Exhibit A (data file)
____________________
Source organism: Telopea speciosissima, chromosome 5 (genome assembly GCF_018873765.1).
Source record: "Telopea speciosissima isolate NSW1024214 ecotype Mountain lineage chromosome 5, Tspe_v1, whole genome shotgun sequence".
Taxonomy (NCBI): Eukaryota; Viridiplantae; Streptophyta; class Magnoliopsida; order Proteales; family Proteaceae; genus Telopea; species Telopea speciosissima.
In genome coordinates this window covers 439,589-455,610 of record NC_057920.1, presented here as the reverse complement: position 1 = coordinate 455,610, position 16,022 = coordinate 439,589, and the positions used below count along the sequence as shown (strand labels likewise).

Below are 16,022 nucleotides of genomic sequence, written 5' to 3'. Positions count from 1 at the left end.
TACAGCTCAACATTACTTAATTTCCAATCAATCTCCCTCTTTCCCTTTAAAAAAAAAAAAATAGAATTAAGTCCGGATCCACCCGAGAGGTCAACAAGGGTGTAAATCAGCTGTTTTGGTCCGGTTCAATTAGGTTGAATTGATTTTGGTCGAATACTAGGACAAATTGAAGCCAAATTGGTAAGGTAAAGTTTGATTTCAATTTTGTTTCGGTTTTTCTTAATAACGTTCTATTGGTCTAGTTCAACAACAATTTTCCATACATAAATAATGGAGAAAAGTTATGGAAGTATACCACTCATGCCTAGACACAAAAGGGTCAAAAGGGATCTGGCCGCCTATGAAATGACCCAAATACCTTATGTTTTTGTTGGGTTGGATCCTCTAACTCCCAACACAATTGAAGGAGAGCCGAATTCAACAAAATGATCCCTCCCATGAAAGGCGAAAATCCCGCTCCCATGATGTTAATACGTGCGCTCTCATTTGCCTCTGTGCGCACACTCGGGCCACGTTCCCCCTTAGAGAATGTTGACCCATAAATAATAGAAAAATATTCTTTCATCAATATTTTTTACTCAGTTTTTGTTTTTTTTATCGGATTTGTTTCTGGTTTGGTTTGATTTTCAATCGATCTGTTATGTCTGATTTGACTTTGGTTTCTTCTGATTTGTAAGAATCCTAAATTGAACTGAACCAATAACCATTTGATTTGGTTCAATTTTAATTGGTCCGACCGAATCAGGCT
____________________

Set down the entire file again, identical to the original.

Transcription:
Source organism: Telopea speciosissima, chromosome 5 (genome assembly GCF_018873765.1).
Source record: "Telopea speciosissima isolate NSW1024214 ecotype Mountain lineage chromosome 5, Tspe_v1, whole genome shotgun sequence".
Taxonomy (NCBI): Eukaryota; Viridiplantae; Streptophyta; class Magnoliopsida; order Proteales; family Proteaceae; genus Telopea; species Telopea speciosissima.
In genome coordinates this window covers 439,589-455,610 of record NC_057920.1, presented here as the reverse complement: position 1 = coordinate 455,610, position 16,022 = coordinate 439,589, and the positions used below count along the sequence as shown (strand labels likewise).

Below are 16,022 nucleotides of genomic sequence, written 5' to 3'. Positions count from 1 at the left end.
TACAGCTCAACATTACTTAATTTCCAATCAATCTCCCTCTTTCCCTTTAAAAAAAAAAAAATAGAATTAAGTCCGGATCCACCCGAGAGGTCAACAAGGGTGTAAATCAGCTGTTTTGGTCCGGTTCAATTAGGTTGAATTGATTTTGGTCGAATACTAGGACAAATTGAAGCCAAATTGGTAAGGTAAAGTTTGATTTCAATTTTGTTTCGGTTTTTCTTAATAACGTTCTATTGGTCTAGTTCAACAACAATTTTCCATACATAAATAATGGAGAAAAGTTATGGAAGTATACCACTCATGCCTAGACACAAAAGGGTCAAAAGGGATCTGGCCGCCTATGAAATGACCCAAATACCTTATGTTTTTGTTGGGTTGGATCCTCTAACTCCCAACACAATTGAAGGAGAGCCGAATTCAACAAAATGATCCCTCCCATGAAAGGCGAAAATCCCGCTCCCATGATGTTAATACGTGCGCTCTCATTTGCCTCTGTGCGCACACTCGGGCCACGTTCCCCCTTAGAGAATGTTGACCCATAAATAATAGAAAAATATTCTTTCATCAATATTTTTTACTCAGTTTTTGTTTTTTTTATCGGATTTGTTTCTGGTTTGGTTTGATTTTCAATCGATCTGTTATGTCTGATTTGACTTTGGTTTCTTCTGATTTGTAAGAATCCTAAATTGAACTGAACCAATAACCATTTGATTTGGTTCAATTTTAATTGGTCCGACCGAATCAGGCT